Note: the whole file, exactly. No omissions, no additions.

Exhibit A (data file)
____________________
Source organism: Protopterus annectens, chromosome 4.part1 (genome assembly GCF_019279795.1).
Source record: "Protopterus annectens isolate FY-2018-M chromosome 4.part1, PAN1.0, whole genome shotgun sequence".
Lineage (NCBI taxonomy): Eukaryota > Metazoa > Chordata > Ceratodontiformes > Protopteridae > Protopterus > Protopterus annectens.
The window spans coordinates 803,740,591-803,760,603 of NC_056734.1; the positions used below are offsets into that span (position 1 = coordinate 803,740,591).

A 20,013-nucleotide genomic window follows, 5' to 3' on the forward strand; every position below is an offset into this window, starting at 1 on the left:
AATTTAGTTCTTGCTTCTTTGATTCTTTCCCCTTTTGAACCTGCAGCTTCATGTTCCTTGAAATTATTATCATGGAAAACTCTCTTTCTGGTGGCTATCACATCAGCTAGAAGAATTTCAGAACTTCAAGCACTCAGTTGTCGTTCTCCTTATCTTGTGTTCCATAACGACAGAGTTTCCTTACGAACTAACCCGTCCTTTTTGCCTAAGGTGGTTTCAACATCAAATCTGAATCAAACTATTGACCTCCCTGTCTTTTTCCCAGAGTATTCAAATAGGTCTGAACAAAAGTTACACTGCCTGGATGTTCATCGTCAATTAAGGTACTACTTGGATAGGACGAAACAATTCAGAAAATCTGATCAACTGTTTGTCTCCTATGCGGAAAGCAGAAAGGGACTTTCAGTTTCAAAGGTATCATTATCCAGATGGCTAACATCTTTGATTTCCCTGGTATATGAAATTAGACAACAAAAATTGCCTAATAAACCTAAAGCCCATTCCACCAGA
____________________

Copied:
Source organism: Protopterus annectens, chromosome 4.part1 (genome assembly GCF_019279795.1).
Source record: "Protopterus annectens isolate FY-2018-M chromosome 4.part1, PAN1.0, whole genome shotgun sequence".
Lineage (NCBI taxonomy): Eukaryota > Metazoa > Chordata > Ceratodontiformes > Protopteridae > Protopterus > Protopterus annectens.
The window spans coordinates 803,740,591-803,760,603 of NC_056734.1; the positions used below are offsets into that span (position 1 = coordinate 803,740,591).

A 20,013-nucleotide genomic window follows, 5' to 3' on the forward strand; every position below is an offset into this window, starting at 1 on the left:
AATTTAGTTCTTGCTTCTTTGATTCTTTCCCCTTTTGAACCTGCAGCTTCATGTTCCTTGAAATTATTATCATGGAAAACTCTCTTTCTGGTGGCTATCACATCAGCTAGAAGAATTTCAGAACTTCAAGCACTCAGTTGTCGTTCTCCTTATCTTGTGTTCCATAACGACAGAGTTTCCTTACGAACTAACCCGTCCTTTTTGCCTAAGGTGGTTTCAACATCAAATCTGAATCAAACTATTGACCTCCCTGTCTTTTTCCCAGAGTATTCAAATAGGTCTGAACAAAAGTTACACTGCCTGGATGTTCATCGTCAATTAAGGTACTACTTGGATAGGACGAAACAATTCAGAAAATCTGATCAACTGTTTGTCTCCTATGCGGAAAGCAGAAAGGGACTTTCAGTTTCAAAGGTATCATTATCCAGATGGCTAACATCTTTGATTTCCCTGGTATATGAAATTAGACAACAAAAATTGCCTAATAAACCTAAAGCCCATTCCACCAGA